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How can we help millions understand dementia in 5 minutes?

We live in an information age. Knowledge on almost any topic is just a quick search away, and news updates are delivered as stories are still unfolding. But it can sometimes be difficult to know how to make sense of all the information that’s available to us. That’s especially true for a subject like dementia, where misunderstanding is rife. And that’s where Alzheimer’s Research UK comes in.

Our research programme is a vital part of our work, but it’s not all we do. We also work to improve public understanding of dementia, and we do this in many ways. Our events help bring research to life, and our Dementia Research Infoline provides vital information to those who need it most. Our awareness campaigns tackle misconceptions about dementia and show how we can keep our brains healthy.

And one way we try to reach as many people as possible is by working with the media.

The journalists we work with include health correspondents, feature writers, TV producers and more. It’s our job to help them make sure their stories are both accurate and compelling.

This often requires a lot of work behind the scenes that keeps our Communications team very busy. So this year we’re hugely grateful to have pro bono support from broadcast experts BF media. The BF media team have generously given their time for free, helping us secure TV and radio coverage on a range of topics. This support for our work is invaluable, and helps ensure our messages reach even more people.

Lifting the lid on dementia and research progress

A large part of our media work involves helping to put new research findings into context. Reporters often turn to us for an independent view on the importance of new studies, and how they add to existing evidence. We regularly put our experts to work commenting on new developments in drug discovery, diagnosis and prevention.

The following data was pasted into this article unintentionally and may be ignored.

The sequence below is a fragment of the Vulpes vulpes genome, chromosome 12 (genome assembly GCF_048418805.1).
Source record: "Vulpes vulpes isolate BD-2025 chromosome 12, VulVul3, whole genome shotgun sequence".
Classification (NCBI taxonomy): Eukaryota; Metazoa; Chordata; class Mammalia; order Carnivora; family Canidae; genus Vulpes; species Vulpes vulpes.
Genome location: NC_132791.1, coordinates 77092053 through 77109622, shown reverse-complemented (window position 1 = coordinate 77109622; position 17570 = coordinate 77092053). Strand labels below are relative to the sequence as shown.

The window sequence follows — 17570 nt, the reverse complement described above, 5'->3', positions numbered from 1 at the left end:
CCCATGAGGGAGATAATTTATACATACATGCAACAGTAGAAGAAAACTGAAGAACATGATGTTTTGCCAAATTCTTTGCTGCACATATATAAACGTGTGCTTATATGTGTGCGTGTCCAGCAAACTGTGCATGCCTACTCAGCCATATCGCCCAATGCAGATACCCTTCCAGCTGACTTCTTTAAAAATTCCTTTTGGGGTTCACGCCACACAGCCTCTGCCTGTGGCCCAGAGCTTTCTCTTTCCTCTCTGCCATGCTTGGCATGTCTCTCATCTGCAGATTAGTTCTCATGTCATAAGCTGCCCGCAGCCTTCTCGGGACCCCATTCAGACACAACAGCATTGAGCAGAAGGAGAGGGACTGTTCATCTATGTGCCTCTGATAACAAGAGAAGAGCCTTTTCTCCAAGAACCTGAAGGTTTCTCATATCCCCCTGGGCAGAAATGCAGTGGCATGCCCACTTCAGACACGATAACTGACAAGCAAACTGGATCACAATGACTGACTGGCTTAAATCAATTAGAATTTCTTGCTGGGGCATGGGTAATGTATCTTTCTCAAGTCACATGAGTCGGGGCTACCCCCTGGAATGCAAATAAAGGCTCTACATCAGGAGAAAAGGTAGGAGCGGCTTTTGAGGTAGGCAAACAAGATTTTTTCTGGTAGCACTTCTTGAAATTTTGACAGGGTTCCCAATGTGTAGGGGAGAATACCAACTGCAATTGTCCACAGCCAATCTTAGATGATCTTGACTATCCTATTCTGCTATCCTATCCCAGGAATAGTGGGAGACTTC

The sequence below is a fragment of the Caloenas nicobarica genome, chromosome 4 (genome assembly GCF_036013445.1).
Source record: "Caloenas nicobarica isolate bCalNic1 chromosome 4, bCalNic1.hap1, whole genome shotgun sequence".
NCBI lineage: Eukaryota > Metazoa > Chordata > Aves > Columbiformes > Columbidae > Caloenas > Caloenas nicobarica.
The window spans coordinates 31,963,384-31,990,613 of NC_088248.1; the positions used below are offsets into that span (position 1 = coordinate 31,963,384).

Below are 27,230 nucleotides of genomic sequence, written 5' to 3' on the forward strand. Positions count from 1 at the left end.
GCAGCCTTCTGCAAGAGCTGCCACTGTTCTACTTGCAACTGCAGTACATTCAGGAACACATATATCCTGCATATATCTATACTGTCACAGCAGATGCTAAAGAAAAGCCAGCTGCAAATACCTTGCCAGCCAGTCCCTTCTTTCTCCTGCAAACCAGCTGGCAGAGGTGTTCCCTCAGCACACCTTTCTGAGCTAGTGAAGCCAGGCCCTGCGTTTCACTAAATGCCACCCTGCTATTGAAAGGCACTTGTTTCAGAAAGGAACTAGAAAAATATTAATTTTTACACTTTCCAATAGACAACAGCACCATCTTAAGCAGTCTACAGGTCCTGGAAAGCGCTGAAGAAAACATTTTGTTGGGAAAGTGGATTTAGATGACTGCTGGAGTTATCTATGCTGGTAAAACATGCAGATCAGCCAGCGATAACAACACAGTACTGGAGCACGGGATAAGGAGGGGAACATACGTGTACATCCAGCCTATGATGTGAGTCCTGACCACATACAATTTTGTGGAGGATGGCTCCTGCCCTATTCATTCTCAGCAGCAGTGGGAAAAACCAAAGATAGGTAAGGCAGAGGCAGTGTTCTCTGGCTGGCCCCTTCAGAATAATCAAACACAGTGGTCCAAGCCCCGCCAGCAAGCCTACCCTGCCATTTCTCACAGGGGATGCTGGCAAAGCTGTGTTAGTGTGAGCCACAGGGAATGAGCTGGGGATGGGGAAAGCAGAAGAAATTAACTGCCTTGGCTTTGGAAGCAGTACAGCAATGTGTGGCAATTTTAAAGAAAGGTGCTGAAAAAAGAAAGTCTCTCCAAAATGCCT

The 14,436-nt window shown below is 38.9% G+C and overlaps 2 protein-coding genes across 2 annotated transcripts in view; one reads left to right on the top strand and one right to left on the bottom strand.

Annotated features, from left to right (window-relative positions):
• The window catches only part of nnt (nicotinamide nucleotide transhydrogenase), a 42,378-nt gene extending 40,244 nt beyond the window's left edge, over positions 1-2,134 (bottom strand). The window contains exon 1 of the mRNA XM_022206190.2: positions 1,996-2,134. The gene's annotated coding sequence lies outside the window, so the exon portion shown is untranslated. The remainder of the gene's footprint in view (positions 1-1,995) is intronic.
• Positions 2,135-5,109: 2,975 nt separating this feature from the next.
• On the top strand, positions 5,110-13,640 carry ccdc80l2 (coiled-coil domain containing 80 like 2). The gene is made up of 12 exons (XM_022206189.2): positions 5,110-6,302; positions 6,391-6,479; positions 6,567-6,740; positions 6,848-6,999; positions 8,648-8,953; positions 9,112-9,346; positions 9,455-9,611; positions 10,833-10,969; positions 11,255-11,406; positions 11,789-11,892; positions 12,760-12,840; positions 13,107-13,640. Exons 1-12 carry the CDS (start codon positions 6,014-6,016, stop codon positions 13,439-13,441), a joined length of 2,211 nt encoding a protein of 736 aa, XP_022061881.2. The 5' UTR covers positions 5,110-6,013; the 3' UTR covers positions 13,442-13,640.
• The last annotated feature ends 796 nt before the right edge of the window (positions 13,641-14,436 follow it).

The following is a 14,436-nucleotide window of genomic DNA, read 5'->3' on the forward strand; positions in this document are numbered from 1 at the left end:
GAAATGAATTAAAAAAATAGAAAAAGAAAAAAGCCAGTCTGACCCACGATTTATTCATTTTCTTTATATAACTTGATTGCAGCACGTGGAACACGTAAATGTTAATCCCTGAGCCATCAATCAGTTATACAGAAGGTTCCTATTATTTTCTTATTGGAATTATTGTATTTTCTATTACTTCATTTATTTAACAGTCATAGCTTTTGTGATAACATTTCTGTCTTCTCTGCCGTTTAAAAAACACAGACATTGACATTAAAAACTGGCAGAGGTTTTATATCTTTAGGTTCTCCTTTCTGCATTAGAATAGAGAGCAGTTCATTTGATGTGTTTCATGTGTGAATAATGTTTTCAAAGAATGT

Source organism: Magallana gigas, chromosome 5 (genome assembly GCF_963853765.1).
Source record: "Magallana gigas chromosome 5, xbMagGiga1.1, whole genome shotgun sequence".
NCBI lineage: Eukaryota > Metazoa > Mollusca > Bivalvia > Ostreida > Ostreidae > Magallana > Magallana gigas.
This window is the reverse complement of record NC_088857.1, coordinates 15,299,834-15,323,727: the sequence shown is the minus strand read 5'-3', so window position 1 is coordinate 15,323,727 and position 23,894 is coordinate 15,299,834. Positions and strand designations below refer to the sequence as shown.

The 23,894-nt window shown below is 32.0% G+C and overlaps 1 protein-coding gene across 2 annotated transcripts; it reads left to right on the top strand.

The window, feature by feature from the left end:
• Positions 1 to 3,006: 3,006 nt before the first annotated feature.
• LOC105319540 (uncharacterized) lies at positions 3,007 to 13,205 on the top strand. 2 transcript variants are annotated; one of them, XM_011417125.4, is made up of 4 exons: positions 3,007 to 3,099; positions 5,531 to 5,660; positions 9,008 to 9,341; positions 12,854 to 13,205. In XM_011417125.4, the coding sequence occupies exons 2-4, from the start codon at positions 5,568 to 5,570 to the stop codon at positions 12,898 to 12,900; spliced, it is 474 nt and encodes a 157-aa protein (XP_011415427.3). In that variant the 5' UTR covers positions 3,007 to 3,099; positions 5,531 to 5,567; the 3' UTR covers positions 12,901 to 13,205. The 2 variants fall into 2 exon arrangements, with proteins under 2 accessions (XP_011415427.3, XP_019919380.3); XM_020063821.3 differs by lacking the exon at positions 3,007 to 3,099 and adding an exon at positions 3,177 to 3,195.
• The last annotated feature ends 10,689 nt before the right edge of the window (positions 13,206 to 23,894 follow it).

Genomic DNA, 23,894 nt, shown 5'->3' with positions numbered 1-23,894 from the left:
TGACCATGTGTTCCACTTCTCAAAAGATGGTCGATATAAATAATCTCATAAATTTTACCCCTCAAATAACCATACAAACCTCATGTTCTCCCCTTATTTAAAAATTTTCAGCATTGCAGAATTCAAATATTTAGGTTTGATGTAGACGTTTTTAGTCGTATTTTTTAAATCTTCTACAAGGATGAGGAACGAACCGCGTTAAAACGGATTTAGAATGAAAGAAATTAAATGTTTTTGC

This expert comment really matters, as it helps people to make sense of the headlines. In a five-minute TV interview, we can help millions understand how a new study impacts their lives, or how they can influence their dementia risk.

It’s also important to help journalists show the reality of how dementia affects people. Too often, dementia is written off as an inevitable part of ageing, or simply ‘a bit of memory loss’. But our supporters know that nothing could be further from the truth. So we’re indebted to our brilliant Media & Communications Volunteers, who help us by sharing their experiences of dementia. Their personal stories highlight the condition’s true impact and the need for life-changing treatments.

Olive on Sky News

Our supporters’ incredible fundraising exploits also help keep Alzheimer’s Research UK’s work in the headlines. Coverage of challenges like Frank Rothwell’s Atlantic row, or Major Mick’s ‘Tintanic’ adventure, has inspired hundreds to donate or do their own fundraising.

And our media work keeps dementia research on the political agenda. Our campaign for fair government funding for dementia research has reached many more people thanks to news coverage. MPs and policymakers watch the news too, so these stories help deliver our message to those in power.

Want to know more?

To keep up to date with the latest stories about dementia, you can find more on our news pages. You can also sign up for our monthly newsletter to have the highlights delivered to your inbox.

Do you have a question about a dementia story you’ve seen in the news? You can contact our friendly Dementia Research Infoline team on infoline@alzheimersresearchuk.org

And if you’re affected by dementia and have a story to share, let us know. Visit our volunteering pages to learn more about becoming a Media & Communications Volunteer.

About the author

Kirsty Marais

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